Those who are financially independent justify their desire to be free from their daily grind. This grind supposedly allows us to earn enough to retire on and enjoy our decades of hard work. In a way, it does seem ironic that we spend the majority of our lives working towards sustaining our existence for the last few decades of our life.
I started to reflect on why I go to work every day (other than that I like practicing medicine), and the ways that a full-time job negatively impacts my life.
Just as how conferences are bad for your health, working through the daily grind can also be bad for your health. My consumption of junk food increases while my exercise frequency decreases during a busy work week. I am unfortunately in a field where I still have to deal with patient and administrative care outside of the normal working hours. Even though my working hours are relatively sane, the work does carry over into my personal time. I certainly experience the typical aches and pains after a long day/week of work. The most common ailments that I hear about include musculoskeletal pain (upper and lower back pain) from over working. The likely result of over working, lack of exercise, and poor dietary habits is increased heart disease, obesity, and poor health. Is that what you want to have after 30 years of hard work?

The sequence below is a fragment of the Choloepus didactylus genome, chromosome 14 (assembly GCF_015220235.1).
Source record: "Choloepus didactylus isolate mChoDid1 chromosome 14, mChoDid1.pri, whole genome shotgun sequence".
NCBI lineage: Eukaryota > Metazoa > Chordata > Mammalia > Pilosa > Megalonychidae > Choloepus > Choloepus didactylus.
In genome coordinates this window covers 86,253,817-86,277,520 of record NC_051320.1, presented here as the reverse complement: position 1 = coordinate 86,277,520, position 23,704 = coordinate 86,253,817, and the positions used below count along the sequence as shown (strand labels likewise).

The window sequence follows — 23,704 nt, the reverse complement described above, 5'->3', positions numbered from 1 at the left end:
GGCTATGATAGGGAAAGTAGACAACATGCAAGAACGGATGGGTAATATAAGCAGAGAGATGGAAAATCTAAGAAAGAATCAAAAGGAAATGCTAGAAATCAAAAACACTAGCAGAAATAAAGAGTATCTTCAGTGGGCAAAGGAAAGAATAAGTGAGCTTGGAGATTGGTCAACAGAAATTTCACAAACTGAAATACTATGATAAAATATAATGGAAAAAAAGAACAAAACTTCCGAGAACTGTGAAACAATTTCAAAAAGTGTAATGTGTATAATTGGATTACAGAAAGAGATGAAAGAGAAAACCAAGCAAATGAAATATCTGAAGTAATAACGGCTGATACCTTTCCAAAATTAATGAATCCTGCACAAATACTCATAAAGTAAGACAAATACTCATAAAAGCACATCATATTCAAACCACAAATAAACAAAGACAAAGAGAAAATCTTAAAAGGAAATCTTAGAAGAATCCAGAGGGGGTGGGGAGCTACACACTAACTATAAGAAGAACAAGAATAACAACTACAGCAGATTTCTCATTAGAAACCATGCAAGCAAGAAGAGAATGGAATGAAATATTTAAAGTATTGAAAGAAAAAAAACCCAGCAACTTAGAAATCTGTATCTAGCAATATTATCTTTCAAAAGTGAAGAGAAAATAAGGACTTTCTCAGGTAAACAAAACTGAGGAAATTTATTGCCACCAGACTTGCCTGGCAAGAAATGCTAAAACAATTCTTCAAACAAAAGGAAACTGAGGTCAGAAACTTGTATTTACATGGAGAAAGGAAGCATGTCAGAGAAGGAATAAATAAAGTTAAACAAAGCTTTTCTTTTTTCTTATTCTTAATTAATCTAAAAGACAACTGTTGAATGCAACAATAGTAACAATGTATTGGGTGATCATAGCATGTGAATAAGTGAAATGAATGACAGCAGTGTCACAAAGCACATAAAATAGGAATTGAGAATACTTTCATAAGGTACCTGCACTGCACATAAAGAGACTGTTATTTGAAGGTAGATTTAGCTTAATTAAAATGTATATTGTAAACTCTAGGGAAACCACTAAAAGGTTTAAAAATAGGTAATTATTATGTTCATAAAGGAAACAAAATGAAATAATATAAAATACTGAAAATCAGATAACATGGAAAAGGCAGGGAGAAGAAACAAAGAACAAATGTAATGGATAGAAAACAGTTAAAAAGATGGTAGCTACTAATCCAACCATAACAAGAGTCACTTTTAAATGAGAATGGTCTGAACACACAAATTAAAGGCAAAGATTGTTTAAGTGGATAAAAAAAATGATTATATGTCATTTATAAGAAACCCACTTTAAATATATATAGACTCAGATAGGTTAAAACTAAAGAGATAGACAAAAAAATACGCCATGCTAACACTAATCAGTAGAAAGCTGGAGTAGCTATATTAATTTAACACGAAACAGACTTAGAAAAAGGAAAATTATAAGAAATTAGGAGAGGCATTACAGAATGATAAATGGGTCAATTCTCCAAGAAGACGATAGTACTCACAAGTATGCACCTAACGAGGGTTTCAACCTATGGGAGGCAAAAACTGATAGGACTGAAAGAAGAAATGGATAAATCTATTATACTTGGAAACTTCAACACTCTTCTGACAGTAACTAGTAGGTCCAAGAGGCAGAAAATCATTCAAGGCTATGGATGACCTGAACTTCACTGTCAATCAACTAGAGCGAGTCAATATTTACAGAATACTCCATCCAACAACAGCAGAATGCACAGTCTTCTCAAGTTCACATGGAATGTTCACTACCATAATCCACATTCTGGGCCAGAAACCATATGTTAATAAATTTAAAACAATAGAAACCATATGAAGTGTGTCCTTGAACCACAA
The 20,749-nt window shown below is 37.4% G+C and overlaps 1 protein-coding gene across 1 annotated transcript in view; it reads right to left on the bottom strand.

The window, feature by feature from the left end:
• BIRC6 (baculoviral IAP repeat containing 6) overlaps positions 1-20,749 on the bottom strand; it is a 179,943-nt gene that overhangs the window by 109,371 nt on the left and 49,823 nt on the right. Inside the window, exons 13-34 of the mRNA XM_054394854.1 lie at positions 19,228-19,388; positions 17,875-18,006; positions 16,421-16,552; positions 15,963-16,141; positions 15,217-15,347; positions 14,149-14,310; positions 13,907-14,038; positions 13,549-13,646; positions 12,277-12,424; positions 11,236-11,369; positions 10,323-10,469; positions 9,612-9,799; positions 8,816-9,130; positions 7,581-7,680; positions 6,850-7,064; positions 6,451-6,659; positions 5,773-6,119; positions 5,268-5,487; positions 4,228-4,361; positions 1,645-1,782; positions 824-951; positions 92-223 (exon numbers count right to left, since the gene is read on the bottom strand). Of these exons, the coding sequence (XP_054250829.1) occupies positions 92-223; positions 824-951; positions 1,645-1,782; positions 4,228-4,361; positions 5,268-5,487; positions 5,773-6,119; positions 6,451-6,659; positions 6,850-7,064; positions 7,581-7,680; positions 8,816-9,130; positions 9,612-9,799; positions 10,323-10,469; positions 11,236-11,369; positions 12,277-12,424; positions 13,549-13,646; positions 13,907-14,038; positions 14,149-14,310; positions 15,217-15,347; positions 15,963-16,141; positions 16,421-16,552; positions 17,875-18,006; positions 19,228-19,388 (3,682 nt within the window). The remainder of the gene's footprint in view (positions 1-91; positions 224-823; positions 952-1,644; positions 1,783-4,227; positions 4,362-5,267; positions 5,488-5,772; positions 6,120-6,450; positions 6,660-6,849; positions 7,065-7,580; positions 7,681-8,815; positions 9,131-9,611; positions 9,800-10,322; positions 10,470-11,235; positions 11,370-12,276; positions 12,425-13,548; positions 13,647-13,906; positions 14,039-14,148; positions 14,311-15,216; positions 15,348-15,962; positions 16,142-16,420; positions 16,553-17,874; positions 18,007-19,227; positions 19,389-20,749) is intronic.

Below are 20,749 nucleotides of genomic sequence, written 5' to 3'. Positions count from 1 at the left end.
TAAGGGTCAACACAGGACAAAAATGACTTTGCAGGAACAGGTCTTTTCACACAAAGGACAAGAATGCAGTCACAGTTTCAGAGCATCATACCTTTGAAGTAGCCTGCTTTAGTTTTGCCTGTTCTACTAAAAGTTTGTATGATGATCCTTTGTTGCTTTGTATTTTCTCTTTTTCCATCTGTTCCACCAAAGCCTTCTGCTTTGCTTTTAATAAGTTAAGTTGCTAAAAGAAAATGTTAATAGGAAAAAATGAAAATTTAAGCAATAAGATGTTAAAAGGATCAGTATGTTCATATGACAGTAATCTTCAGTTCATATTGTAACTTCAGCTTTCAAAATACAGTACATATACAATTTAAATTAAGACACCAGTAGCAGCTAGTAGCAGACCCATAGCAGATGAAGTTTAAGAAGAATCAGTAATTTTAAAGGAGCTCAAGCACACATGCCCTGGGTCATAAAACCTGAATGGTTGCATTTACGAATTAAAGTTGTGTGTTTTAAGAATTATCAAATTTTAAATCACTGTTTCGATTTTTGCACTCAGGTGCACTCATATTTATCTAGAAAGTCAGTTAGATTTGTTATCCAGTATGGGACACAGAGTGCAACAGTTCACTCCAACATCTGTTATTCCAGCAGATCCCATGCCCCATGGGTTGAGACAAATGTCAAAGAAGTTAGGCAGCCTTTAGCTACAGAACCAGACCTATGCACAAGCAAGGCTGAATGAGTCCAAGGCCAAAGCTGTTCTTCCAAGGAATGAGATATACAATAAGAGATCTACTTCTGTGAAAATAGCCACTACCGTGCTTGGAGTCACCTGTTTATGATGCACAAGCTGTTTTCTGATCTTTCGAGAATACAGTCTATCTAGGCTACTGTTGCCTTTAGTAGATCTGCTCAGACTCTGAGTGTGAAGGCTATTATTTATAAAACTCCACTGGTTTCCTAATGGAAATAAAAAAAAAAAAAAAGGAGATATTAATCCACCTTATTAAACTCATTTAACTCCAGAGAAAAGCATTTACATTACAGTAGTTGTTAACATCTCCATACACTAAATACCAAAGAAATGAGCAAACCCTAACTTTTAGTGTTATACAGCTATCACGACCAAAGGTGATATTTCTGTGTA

Stress from work
Along with physical health ailments from the daily grind, there is a level of stress involved. My dentist tells me that he notices that I have evidence of teeth grinding (bruxism) on my molars? Grinding? Me? No way! The truth is that there are issues that probably linger subconsciously and cause stress in ways that I don’t visibly perceive. If I didn’t subject myself to this daily torture, would I grind my teeth less? Probably.
Stress from bills
Bills suck. Utilities, internet, cable, phone bills, car payments, mortgages, credit card bills, and various cash bills all dig into our bank accounts. Most of us keep our day jobs in order to afford these luxuries. Whether we are aware, these expenses contribute to our anxiety. I curse my internet provider every time they increase the rates. Sure, you can threaten to cancel your service, but how much of your time can you waste waiting on the phone dealing with customer service trying to talk you into upgrading your service? My blood surely boils when that happens.
Decreased time with other activities
If you’re working, that means that you aren’t at your kids’ baseball games. For that matter, any time that you are at work or dealing with work-related issues, you probably aren’t doing anything that you would other be doing, whether it’s reading a book, shopping, research, or exercising.
I consider the luxury of time to be a good motivator to strive for financial independence. The more time I want outside of my normal job, more I should aim to become financially independent. Am I there yet? Not even close. Will I get there? Absolutely.
Financial independence affords you the time to do what makes you happy. If happiness involves working at your normal job, then consider yourself lucky. For everyone else, stick with your financial plan.
(Photo courtesy of Flickr)